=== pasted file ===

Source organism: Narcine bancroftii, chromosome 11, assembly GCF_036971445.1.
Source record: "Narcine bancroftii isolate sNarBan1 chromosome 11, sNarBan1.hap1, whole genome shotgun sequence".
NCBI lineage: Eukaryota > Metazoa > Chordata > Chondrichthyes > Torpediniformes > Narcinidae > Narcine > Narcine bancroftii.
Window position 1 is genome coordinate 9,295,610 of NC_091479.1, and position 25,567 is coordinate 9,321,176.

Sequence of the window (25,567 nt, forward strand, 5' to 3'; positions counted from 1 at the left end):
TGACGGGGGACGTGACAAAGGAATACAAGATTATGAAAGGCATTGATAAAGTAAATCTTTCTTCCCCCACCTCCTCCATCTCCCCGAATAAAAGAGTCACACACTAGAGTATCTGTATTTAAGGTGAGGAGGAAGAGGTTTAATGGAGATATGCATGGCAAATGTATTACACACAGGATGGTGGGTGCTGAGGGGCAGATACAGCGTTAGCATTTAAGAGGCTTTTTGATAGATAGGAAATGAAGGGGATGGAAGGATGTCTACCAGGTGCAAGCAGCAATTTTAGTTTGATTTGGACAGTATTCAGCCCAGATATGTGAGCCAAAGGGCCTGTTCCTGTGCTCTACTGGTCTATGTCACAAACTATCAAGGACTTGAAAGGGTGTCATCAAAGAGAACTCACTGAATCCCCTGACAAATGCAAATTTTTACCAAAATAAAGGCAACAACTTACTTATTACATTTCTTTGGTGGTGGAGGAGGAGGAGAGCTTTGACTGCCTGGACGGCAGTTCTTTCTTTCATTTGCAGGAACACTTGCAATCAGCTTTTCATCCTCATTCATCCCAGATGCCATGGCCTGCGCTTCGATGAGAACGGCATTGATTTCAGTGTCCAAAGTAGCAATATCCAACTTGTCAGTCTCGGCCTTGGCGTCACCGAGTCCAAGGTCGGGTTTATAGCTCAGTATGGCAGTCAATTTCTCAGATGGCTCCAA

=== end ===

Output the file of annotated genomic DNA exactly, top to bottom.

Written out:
Source organism: Narcine bancroftii, chromosome 11, assembly GCF_036971445.1.
Source record: "Narcine bancroftii isolate sNarBan1 chromosome 11, sNarBan1.hap1, whole genome shotgun sequence".
NCBI lineage: Eukaryota > Metazoa > Chordata > Chondrichthyes > Torpediniformes > Narcinidae > Narcine > Narcine bancroftii.
Window position 1 is genome coordinate 9,295,610 of NC_091479.1, and position 25,567 is coordinate 9,321,176.

Sequence of the window (25,567 nt, forward strand, 5' to 3'; positions counted from 1 at the left end):
TGACGGGGGACGTGACAAAGGAATACAAGATTATGAAAGGCATTGATAAAGTAAATCTTTCTTCCCCCACCTCCTCCATCTCCCCGAATAAAAGAGTCACACACTAGAGTATCTGTATTTAAGGTGAGGAGGAAGAGGTTTAATGGAGATATGCATGGCAAATGTATTACACACAGGATGGTGGGTGCTGAGGGGCAGATACAGCGTTAGCATTTAAGAGGCTTTTTGATAGATAGGAAATGAAGGGGATGGAAGGATGTCTACCAGGTGCAAGCAGCAATTTTAGTTTGATTTGGACAGTATTCAGCCCAGATATGTGAGCCAAAGGGCCTGTTCCTGTGCTCTACTGGTCTATGTCACAAACTATCAAGGACTTGAAAGGGTGTCATCAAAGAGAACTCACTGAATCCCCTGACAAATGCAAATTTTTACCAAAATAAAGGCAACAACTTACTTATTACATTTCTTTGGTGGTGGAGGAGGAGGAGAGCTTTGACTGCCTGGACGGCAGTTCTTTCTTTCATTTGCAGGAACACTTGCAATCAGCTTTTCATCCTCATTCATCCCAGATGCCATGGCCTGCGCTTCGATGAGAACGGCATTGATTTCAGTGTCCAAAGTAGCAATATCCAACTTGTCAGTCTCGGCCTTGGCGTCACCGAGTCCAAGGTCGGGTTTATAGCTCAGTATGGCAGTCAATTTCTCAGATGGCTCCAA